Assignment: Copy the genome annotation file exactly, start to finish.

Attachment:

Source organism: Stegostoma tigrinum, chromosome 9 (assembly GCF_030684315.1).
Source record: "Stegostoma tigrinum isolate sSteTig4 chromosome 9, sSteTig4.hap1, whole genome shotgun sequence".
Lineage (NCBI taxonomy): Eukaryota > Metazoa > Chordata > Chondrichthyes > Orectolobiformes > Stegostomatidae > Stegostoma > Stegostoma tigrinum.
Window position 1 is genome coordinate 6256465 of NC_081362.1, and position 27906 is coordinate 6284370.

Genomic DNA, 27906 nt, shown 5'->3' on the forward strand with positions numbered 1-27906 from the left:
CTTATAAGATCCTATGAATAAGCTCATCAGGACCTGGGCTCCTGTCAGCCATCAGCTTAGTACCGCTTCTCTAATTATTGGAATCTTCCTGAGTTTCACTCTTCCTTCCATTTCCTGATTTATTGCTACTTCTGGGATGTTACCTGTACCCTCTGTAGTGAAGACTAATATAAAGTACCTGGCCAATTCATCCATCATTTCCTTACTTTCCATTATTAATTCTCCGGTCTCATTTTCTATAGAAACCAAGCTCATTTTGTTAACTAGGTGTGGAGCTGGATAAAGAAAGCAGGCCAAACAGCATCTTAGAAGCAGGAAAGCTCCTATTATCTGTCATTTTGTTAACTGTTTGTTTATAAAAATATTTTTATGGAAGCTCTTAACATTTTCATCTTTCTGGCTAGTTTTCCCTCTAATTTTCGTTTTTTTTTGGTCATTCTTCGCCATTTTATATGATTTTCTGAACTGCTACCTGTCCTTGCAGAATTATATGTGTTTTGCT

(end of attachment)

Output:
Source organism: Stegostoma tigrinum, chromosome 9 (assembly GCF_030684315.1).
Source record: "Stegostoma tigrinum isolate sSteTig4 chromosome 9, sSteTig4.hap1, whole genome shotgun sequence".
Lineage (NCBI taxonomy): Eukaryota > Metazoa > Chordata > Chondrichthyes > Orectolobiformes > Stegostomatidae > Stegostoma > Stegostoma tigrinum.
Window position 1 is genome coordinate 6256465 of NC_081362.1, and position 27906 is coordinate 6284370.

Genomic DNA, 27906 nt, shown 5'->3' on the forward strand with positions numbered 1-27906 from the left:
CTTATAAGATCCTATGAATAAGCTCATCAGGACCTGGGCTCCTGTCAGCCATCAGCTTAGTACCGCTTCTCTAATTATTGGAATCTTCCTGAGTTTCACTCTTCCTTCCATTTCCTGATTTATTGCTACTTCTGGGATGTTACCTGTACCCTCTGTAGTGAAGACTAATATAAAGTACCTGGCCAATTCATCCATCATTTCCTTACTTTCCATTATTAATTCTCCGGTCTCATTTTCTATAGAAACCAAGCTCATTTTGTTAACTAGGTGTGGAGCTGGATAAAGAAAGCAGGCCAAACAGCATCTTAGAAGCAGGAAAGCTCCTATTATCTGTCATTTTGTTAACTGTTTGTTTATAAAAATATTTTTATGGAAGCTCTTAACATTTTCATCTTTCTGGCTAGTTTTCCCTCTAATTTTCGTTTTTTTTTGGTCATTCTTCGCCATTTTATATGATTTTCTGAACTGCTACCTGTCCTTGCAGAATTATATGTGTTTTGCT